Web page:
August 1, 2012, by Fraser
Should tennis be an Olympic sport?
Well, should it?
There’s a school of thought that says: if it’s not the pinnacle of the sport, it shouldn’t be in the Olympics.
In tennis, the four Grand Slam tournaments are very much the pinnacle. If you win one of those, you’ll write your name in the history books of tennis forever. As Andy Murray well knows…
What has led to further questioning of tennis’ place at the Olympics is the gold medallists since tennis was re-instated at the 1988 Seoul Games. Miloslav Mecir, Marc Rosset, Nicolas Massu – ringing any bells? No, didn’t think so.
But at the last Olympics in Beijing, Rafael Nadal and Novak Djokovic prioritised the Games in their calendars and took gold and bronze respectively. And while he was knocked out of the singles early, Roger Federer licked his wounds and teamed with countryman Stanislas Wawrinka to take the doubles.
And so, the top reasons why tennis should be an Olympic sport:
- The top players care about it. World #6 Jo-Wilfried Tsonga battled to win his 2nd round match 25-23 in the third. Federer is playing, Djokovic is playing and Nadal is gutted that he’s not.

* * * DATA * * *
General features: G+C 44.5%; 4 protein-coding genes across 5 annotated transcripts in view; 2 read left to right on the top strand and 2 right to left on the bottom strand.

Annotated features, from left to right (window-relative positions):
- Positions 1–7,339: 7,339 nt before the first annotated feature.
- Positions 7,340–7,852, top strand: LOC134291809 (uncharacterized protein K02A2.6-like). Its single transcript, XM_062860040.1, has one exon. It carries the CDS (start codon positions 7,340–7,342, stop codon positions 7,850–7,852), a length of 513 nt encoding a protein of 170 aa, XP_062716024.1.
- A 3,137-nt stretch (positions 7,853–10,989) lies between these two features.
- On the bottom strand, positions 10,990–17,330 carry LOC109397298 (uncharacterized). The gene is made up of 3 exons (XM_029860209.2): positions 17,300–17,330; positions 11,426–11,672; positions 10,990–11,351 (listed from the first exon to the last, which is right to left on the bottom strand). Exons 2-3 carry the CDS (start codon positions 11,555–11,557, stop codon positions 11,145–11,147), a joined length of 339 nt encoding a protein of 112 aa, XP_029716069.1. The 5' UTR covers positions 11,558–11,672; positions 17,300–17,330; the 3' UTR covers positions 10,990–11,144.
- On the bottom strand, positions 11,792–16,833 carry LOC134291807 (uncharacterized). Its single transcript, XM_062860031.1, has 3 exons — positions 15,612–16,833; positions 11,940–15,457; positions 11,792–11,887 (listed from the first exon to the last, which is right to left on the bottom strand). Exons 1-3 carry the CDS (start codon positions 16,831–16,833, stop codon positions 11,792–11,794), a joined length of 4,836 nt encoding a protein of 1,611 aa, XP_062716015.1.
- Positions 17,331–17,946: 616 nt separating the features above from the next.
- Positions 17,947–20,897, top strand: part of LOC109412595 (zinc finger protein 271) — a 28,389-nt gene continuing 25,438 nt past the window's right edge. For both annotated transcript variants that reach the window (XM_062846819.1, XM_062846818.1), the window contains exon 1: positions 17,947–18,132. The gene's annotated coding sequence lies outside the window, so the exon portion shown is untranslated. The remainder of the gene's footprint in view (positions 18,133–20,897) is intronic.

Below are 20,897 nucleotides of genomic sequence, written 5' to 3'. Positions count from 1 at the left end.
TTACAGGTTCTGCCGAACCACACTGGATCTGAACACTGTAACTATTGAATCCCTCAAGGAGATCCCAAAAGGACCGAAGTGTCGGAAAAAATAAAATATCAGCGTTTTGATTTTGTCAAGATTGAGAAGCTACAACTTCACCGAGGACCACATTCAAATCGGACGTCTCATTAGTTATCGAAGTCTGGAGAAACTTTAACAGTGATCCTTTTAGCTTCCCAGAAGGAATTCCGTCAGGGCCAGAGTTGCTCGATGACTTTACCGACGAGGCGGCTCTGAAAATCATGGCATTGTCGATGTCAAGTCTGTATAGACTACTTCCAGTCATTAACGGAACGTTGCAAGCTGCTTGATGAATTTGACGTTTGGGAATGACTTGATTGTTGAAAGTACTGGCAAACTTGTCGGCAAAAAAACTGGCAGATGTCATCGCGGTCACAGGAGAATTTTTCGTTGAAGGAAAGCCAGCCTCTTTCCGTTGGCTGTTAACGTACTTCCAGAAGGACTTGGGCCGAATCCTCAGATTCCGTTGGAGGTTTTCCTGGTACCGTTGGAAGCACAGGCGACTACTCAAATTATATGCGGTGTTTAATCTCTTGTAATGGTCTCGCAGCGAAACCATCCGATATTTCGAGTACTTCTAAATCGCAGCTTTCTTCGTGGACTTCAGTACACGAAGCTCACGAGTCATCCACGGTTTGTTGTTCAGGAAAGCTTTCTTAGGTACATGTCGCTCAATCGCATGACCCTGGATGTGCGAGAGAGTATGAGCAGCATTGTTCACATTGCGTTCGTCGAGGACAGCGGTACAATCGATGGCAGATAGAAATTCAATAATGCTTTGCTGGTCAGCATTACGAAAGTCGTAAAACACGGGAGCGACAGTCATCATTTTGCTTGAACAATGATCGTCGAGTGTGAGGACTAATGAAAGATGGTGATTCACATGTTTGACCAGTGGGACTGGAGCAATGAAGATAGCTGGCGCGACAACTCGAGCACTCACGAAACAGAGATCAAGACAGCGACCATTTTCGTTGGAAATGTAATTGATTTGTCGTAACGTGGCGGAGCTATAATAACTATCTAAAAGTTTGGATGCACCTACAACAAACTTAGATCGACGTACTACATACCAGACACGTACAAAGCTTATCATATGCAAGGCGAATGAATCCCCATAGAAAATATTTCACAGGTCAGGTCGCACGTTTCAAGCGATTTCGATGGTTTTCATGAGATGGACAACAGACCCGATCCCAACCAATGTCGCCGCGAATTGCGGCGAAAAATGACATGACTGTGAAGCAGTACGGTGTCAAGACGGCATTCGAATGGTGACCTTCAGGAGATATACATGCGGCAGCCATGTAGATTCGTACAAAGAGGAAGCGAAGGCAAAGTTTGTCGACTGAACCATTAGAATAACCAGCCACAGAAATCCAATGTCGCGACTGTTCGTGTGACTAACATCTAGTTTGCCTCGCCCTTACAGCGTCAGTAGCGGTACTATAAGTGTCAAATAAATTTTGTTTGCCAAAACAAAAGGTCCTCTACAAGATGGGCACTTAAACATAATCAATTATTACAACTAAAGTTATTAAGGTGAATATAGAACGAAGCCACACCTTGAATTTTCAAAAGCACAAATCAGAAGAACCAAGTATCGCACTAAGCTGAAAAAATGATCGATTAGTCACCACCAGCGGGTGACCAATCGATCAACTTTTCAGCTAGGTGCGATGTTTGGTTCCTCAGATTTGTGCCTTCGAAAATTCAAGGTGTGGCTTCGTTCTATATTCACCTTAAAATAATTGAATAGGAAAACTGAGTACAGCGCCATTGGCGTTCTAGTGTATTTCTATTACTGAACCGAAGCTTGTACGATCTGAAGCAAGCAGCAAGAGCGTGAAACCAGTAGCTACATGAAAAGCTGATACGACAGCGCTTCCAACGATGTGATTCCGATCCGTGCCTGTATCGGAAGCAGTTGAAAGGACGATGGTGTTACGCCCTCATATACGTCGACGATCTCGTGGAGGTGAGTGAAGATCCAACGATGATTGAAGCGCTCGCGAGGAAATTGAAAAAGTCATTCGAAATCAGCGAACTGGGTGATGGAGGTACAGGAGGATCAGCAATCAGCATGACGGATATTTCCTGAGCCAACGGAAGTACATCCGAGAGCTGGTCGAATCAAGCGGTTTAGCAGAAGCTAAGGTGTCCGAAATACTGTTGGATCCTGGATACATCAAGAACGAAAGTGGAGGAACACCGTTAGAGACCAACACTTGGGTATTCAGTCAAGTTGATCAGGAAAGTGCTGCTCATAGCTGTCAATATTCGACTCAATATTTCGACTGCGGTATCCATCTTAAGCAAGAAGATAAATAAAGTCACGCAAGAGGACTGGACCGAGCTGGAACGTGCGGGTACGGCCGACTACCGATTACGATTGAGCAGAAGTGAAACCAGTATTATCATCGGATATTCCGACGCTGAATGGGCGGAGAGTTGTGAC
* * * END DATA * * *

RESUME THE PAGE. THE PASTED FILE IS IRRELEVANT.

- You get to see cool doubles pairings like Federer and Wawrinka, Tsonga and Llodra, and Djokovic and Troicki — making it different to other events and giving increased access to the top players. And this year there’s mixed doubles too where world #1 Victoria Azarenka is teaming with Max Mirnyi and Andy Murray is pairing with former junior Wimbledon winner Laura Robson.
- Tennis fans are buying the tickets. Like most Olympic events, the tennis sold out quickly. And, while Wimbledon tickets are like gold dust every year, the Olympic tennis event gave a broader range of people a chance to see top quality tennis. The commentators have commented on the Olympic tennis fans being more vocal than normal — and this can only be a good thing.